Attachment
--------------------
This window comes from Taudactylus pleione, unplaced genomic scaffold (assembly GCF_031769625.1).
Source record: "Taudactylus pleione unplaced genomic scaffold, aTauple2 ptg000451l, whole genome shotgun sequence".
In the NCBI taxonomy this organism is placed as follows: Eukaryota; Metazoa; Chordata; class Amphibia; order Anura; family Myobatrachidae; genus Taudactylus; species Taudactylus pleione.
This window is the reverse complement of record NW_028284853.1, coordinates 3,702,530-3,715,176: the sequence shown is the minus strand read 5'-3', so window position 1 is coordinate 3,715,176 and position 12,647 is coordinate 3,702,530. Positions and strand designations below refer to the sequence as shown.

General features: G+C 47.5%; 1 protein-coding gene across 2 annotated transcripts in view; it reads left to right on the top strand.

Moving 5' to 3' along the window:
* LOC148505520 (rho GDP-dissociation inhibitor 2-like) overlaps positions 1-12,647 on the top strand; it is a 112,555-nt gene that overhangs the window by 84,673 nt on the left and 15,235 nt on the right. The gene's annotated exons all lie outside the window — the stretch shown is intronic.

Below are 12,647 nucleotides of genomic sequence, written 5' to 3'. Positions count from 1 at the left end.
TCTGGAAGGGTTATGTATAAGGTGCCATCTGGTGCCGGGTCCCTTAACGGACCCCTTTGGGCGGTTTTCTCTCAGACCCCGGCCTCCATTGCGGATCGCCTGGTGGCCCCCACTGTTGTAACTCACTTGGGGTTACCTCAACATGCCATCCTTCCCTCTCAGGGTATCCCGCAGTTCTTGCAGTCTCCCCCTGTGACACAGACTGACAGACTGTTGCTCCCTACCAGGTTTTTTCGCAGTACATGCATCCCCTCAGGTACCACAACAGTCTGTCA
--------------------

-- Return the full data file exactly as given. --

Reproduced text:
This window comes from Taudactylus pleione, unplaced genomic scaffold (assembly GCF_031769625.1).
Source record: "Taudactylus pleione unplaced genomic scaffold, aTauple2 ptg000451l, whole genome shotgun sequence".
In the NCBI taxonomy this organism is placed as follows: Eukaryota; Metazoa; Chordata; class Amphibia; order Anura; family Myobatrachidae; genus Taudactylus; species Taudactylus pleione.
This window is the reverse complement of record NW_028284853.1, coordinates 3,702,530-3,715,176: the sequence shown is the minus strand read 5'-3', so window position 1 is coordinate 3,715,176 and position 12,647 is coordinate 3,702,530. Positions and strand designations below refer to the sequence as shown.

General features: G+C 47.5%; 1 protein-coding gene across 2 annotated transcripts in view; it reads left to right on the top strand.

Moving 5' to 3' along the window:
* LOC148505520 (rho GDP-dissociation inhibitor 2-like) overlaps positions 1-12,647 on the top strand; it is a 112,555-nt gene that overhangs the window by 84,673 nt on the left and 15,235 nt on the right. The gene's annotated exons all lie outside the window — the stretch shown is intronic.

Below are 12,647 nucleotides of genomic sequence, written 5' to 3'. Positions count from 1 at the left end.
TCTGGAAGGGTTATGTATAAGGTGCCATCTGGTGCCGGGTCCCTTAACGGACCCCTTTGGGCGGTTTTCTCTCAGACCCCGGCCTCCATTGCGGATCGCCTGGTGGCCCCCACTGTTGTAACTCACTTGGGGTTACCTCAACATGCCATCCTTCCCTCTCAGGGTATCCCGCAGTTCTTGCAGTCTCCCCCTGTGACACAGACTGACAGACTGTTGCTCCCTACCAGGTTTTTTCGCAGTACATGCATCCCCTCAGGTACCACAACAGTCTGTCA